In The Best Health

What four individuals learned about visiting their doctors, asking questions, and getting a second opinion.

Managing your health involves more than just scheduling a yearly physical. It requires doing research, knowing your family history, and keeping up with new tests and screenings for your age and risk categories. It’s also important to find a doctor with whom you feel comfortable discussing your questions and concerns. We feature four individuals of various ages who have learned the importance of being proactive about their health needs.

Name: Camille Abrahams, Age: 26, Health concern: lupus, Symptoms: fatigue, skin rashes, arthritis in fingers, hair loss,

Degree of involvement: Abrahams was diagnosed with a blood disorder at 16 called ITP (Immune Thrombocytopenic Purpura), which caused her platelet count to be very low and made her prone to hemorrhaging, so she was used to visiting her hematologist and other doctors regularly. Abrahams recently noticed other symptoms that led to a diagnosis of lupus.

Results: She is on medication (steroids that cause her to gain weight), goes to the gym regularly, and eats a healthy diet.

Camille Abrahams was no stranger to the doctor’s office. Having been diagnosed with ITP (Immune Thrombocytopenic Purpura), a rare blood disease that hinders her blood’s ability to clot, she knew how important it was to maintain her health and see her doctor regularly. So when she was diagnosed with osteoarthritis at 26, Abrahams was determined to get a second opinion. Her diligence paid off.

“I was a very active person and I just felt myself slowing down and I didn’t know why,” says Abrahams, who works for a New York-based nonprofit agency that provides technical assistance to HIV programs. Early this year, during her regular workouts at the gym, Abrahams noticed that her knuckles would swell and hurt. She also noticed other symptoms such as hair loss, chronic fatigue, skin rashes on her elbows, and sensitivity to sunlight. She sought advice from her hematologist, a specialist she had been visiting since her teens because of her blood condition. He referred her to a rheumatologist, who ran more blood tests. The result was lupus. Abrahams’ white blood cell count was high and her A&A (anti-nuclear antibody) was positive. Over 90% of lupus patients have a positive A&A.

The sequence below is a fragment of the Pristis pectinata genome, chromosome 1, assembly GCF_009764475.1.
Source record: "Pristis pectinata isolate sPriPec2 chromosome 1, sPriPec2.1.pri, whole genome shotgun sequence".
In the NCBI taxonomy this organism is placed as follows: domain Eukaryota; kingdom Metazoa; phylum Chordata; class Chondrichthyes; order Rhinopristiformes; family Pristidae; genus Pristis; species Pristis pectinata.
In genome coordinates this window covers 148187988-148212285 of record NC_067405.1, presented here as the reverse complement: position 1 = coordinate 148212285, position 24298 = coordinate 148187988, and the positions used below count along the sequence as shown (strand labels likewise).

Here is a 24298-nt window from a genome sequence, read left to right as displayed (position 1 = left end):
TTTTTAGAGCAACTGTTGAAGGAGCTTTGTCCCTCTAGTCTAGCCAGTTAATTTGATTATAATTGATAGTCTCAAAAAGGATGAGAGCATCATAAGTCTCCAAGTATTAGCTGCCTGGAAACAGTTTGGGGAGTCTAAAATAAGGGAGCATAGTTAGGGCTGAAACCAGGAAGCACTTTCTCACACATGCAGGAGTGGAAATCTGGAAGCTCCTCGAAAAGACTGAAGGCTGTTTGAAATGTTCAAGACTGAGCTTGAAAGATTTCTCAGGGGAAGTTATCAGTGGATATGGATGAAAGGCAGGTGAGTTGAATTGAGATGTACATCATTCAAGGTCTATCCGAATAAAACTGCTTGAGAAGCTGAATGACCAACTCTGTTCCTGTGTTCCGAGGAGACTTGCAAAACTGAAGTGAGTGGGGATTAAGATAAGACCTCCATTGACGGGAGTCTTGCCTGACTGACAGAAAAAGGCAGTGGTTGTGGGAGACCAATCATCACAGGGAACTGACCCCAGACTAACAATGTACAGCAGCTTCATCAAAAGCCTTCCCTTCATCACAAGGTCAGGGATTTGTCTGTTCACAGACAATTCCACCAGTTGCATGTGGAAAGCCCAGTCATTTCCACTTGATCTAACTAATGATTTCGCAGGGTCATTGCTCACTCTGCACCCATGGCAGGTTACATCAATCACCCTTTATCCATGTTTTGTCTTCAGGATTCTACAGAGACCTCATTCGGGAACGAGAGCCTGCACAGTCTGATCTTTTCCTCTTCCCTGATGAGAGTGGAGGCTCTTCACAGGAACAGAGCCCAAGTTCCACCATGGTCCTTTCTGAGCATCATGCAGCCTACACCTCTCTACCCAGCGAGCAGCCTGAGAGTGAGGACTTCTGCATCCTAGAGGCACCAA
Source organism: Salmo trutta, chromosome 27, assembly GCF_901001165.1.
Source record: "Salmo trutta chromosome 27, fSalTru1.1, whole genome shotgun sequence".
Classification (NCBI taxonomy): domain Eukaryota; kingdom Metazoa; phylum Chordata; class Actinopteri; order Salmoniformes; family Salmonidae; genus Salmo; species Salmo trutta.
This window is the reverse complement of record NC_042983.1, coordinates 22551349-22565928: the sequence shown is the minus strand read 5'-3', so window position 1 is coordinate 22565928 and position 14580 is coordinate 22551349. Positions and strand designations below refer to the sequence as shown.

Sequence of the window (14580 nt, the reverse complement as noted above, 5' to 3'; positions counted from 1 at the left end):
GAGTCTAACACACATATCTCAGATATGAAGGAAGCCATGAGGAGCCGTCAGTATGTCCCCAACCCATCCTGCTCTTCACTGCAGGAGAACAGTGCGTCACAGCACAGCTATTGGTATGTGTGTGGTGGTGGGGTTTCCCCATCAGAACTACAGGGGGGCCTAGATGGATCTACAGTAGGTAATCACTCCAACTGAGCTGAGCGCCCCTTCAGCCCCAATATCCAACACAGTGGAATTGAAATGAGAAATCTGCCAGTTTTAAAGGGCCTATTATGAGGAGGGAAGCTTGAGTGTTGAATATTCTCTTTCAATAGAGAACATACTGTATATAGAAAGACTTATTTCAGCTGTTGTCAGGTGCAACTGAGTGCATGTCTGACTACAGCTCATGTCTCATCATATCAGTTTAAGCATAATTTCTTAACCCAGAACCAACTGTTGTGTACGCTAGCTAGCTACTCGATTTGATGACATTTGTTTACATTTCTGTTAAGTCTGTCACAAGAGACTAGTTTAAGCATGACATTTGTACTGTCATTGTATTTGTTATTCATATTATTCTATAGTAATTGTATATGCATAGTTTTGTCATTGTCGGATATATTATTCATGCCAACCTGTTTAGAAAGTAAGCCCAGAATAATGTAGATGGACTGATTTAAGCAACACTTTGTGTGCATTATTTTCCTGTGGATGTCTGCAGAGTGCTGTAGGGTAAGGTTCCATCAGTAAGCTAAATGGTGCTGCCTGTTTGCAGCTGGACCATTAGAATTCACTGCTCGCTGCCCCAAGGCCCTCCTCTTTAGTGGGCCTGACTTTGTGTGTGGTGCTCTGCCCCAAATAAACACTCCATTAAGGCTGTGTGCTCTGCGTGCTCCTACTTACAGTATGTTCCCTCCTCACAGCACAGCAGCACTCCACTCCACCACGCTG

Dr. Dina Strachan, a New York-based dermatologist, says that black women should pay close attention to lupus symptoms. “Black women who suffer with lupus are much more likely to have problems or even die from [complications caused by the disorder],” she explains. Early symptoms include scaly patches, scarring, and lesions.

Lupus is an autoimmune disease that affects various parts of the body, particularly the skin, kidneys, joints, and blood. Antibodies that usually attack foreign agents like bacteria start to attack healthy cells. The disease is approximately two to three times more prevalent in people of color and almost exclusively affects women. Abrahams was not aware that her blood condition could be considered a precursor for lupus. Since being diagnosed, she joined an online support group, Sisters with Lupus. Because stress can incite a flare-up of symptoms, Abrahams tries to keep stress to a minimum by practicing

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